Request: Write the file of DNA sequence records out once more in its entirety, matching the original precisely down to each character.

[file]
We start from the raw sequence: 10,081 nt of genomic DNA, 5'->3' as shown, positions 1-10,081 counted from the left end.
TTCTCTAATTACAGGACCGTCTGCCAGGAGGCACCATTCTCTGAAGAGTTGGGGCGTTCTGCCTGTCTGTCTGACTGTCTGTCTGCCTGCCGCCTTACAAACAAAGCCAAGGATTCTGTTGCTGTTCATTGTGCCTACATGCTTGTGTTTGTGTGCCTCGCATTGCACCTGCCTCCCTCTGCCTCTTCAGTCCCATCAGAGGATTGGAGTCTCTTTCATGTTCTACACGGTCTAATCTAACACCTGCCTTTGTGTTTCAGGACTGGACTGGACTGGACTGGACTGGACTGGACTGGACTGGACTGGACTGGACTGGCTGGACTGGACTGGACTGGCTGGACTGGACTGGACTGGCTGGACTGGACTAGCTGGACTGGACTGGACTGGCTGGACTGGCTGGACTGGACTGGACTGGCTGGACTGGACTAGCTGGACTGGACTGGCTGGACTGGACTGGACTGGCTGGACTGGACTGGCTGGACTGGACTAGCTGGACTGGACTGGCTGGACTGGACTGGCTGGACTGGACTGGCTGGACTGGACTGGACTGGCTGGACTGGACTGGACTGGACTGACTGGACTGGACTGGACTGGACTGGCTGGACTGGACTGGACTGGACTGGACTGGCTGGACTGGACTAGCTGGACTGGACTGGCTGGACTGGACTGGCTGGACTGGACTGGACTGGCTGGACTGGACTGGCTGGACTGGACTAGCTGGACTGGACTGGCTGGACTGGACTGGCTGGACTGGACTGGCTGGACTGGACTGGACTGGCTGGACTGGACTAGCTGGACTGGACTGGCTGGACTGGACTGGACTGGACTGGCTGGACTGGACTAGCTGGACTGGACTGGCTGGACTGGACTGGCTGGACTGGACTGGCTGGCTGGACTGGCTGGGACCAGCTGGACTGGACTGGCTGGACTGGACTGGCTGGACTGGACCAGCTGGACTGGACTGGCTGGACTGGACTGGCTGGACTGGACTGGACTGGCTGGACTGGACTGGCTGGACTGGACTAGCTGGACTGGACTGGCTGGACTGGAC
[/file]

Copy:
We start from the raw sequence: 10,081 nt of genomic DNA, 5'->3' as shown, positions 1-10,081 counted from the left end.
TTCTCTAATTACAGGACCGTCTGCCAGGAGGCACCATTCTCTGAAGAGTTGGGGCGTTCTGCCTGTCTGTCTGACTGTCTGTCTGCCTGCCGCCTTACAAACAAAGCCAAGGATTCTGTTGCTGTTCATTGTGCCTACATGCTTGTGTTTGTGTGCCTCGCATTGCACCTGCCTCCCTCTGCCTCTTCAGTCCCATCAGAGGATTGGAGTCTCTTTCATGTTCTACACGGTCTAATCTAACACCTGCCTTTGTGTTTCAGGACTGGACTGGACTGGACTGGACTGGACTGGACTGGACTGGACTGGACTGGACTGGCTGGACTGGACTGGACTGGCTGGACTGGACTGGACTGGCTGGACTGGACTAGCTGGACTGGACTGGACTGGCTGGACTGGCTGGACTGGACTGGACTGGCTGGACTGGACTAGCTGGACTGGACTGGCTGGACTGGACTGGACTGGCTGGACTGGACTGGCTGGACTGGACTAGCTGGACTGGACTGGCTGGACTGGACTGGCTGGACTGGACTGGCTGGACTGGACTGGACTGGCTGGACTGGACTGGACTGGACTGACTGGACTGGACTGGACTGGACTGGCTGGACTGGACTGGACTGGACTGGACTGGCTGGACTGGACTAGCTGGACTGGACTGGCTGGACTGGACTGGCTGGACTGGACTGGACTGGCTGGACTGGACTGGCTGGACTGGACTAGCTGGACTGGACTGGCTGGACTGGACTGGCTGGACTGGACTGGCTGGACTGGACTGGACTGGCTGGACTGGACTAGCTGGACTGGACTGGCTGGACTGGACTGGACTGGACTGGCTGGACTGGACTAGCTGGACTGGACTGGCTGGACTGGACTGGCTGGACTGGACTGGCTGGCTGGACTGGCTGGGACCAGCTGGACTGGACTGGCTGGACTGGACTGGCTGGACTGGACCAGCTGGACTGGACTGGCTGGACTGGACTGGCTGGACTGGACTGGACTGGCTGGACTGGACTGGCTGGACTGGACTAGCTGGACTGGACTGGCTGGACTGGAC